In the past two weeks I have had the occasion to reconnect with two guys I have not seen in nearly 40 years since we were college baseball teammates. One is a school administrator and the other a pastor turned missions agency representative. Neither were extraordinarily close friends, but in both cases we share a great deal of mutual acquaintances and ministry experiences.
I am always massively blessed and refreshed by these sorts of encounters. With such men I share an unspoken bond and common experience of serving in ministry for decades. The depth of that bond is fortified by our joint knowledge that most of those with whom we went to the “ministry academy” with are not actually continuing to the end on the battlefield. Beyond surviving one’s own potentially discrediting foolishness endemic to all sinners, there is much to discourage and cause the servant to bail out into an easier lifestyle.
This happens not only to professional Christian workers. While much encouraged by lifelong church acquaintances who have proven themselves faithful to Christ over multiple decades, even unto death, there are sadly so many who have taken divergent paths into presumed fields of ease and pleasure. It is not always that these MIAs deny the faith or turn into skeptics, they just choose rather to quietly put their faith on a back burner or hide it in the attic of life as a memory to look at every once in a great while – kinda like in the box next to the high school sports trophies and yearbooks.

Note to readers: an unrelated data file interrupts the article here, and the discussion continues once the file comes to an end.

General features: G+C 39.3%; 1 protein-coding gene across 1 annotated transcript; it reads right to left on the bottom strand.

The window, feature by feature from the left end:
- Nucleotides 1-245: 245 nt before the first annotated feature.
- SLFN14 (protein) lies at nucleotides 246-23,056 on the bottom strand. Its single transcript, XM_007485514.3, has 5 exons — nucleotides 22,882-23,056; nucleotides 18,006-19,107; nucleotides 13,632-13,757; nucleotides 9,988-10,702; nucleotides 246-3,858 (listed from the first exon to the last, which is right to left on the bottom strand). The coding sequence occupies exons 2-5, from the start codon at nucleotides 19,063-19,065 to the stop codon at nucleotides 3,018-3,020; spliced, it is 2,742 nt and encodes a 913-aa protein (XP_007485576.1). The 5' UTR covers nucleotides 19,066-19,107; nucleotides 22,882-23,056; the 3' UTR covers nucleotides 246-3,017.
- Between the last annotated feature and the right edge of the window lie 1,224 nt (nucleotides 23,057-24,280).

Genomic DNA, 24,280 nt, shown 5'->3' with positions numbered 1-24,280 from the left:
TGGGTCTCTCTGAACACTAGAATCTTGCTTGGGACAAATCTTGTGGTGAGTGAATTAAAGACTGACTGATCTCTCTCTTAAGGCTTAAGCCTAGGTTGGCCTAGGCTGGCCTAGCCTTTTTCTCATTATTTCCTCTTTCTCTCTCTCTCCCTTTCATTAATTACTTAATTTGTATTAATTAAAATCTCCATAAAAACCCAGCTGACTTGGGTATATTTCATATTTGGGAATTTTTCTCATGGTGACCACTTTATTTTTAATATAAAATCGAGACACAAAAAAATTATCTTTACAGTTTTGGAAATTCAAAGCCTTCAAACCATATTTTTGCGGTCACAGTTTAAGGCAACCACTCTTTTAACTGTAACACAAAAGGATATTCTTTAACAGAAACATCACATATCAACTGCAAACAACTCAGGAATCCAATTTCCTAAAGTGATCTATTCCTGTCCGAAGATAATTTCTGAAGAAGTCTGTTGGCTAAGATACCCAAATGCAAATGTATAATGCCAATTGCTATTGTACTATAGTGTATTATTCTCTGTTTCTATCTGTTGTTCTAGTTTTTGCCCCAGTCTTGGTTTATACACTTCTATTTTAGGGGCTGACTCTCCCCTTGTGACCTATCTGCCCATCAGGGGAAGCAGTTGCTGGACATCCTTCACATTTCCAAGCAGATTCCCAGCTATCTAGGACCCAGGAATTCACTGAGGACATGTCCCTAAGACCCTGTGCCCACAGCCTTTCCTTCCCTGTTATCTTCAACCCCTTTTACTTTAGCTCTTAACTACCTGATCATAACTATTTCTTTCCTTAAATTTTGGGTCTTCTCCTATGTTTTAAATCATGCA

There is an old phrase that is used occasionally to speak of a strategic choice in life – “Walk TOWARD the barking dog.” Picture a fierce-sounding canine stretched out on his chain to its full extension, teeth showing, snarling and barking aggressively as you walk toward it. Maybe it backs down and rolls over for a belly rub. Or maybe it tackles you and gives you a toothy kiss on the neck.
Paul tells Timothy in these opening words of the second letter to his younger apprentice to walk toward the barking dog of ministry and faithful endurance. There is much to discourage and cause one to walk the other way and just let the dog bark itself silly. There is your own fear; there is the all-too-frequent opposition of God’s people who misunderstand; there are those who frankly work for the other Kingdom and sow seeds of error and contention; and there is the hostility of an unbelieving world who hates you and the gospel you represent. Who needs all of that in their life?
But Paul’s theme to Timothy, both in these opening words and throughout the letter, is one of encouraging endurance
1:1 – Paul, an apostle of Christ Jesus by the will of God, in keeping with the promise of life that is in Christ Jesus, 2 To Timothy, my dear son: Grace, mercy and peace from God the Father and Christ Jesus our Lord.
3 I thank God, whom I serve, as my ancestors did, with a clear conscience, as night and day I constantly remember you in my prayers. 4 Recalling your tears, I long to see you, so that I may be filled with joy. 5 I am reminded of your sincere faith, which first lived in your grandmother Lois and in your mother Eunice and, I am persuaded, now lives in you also.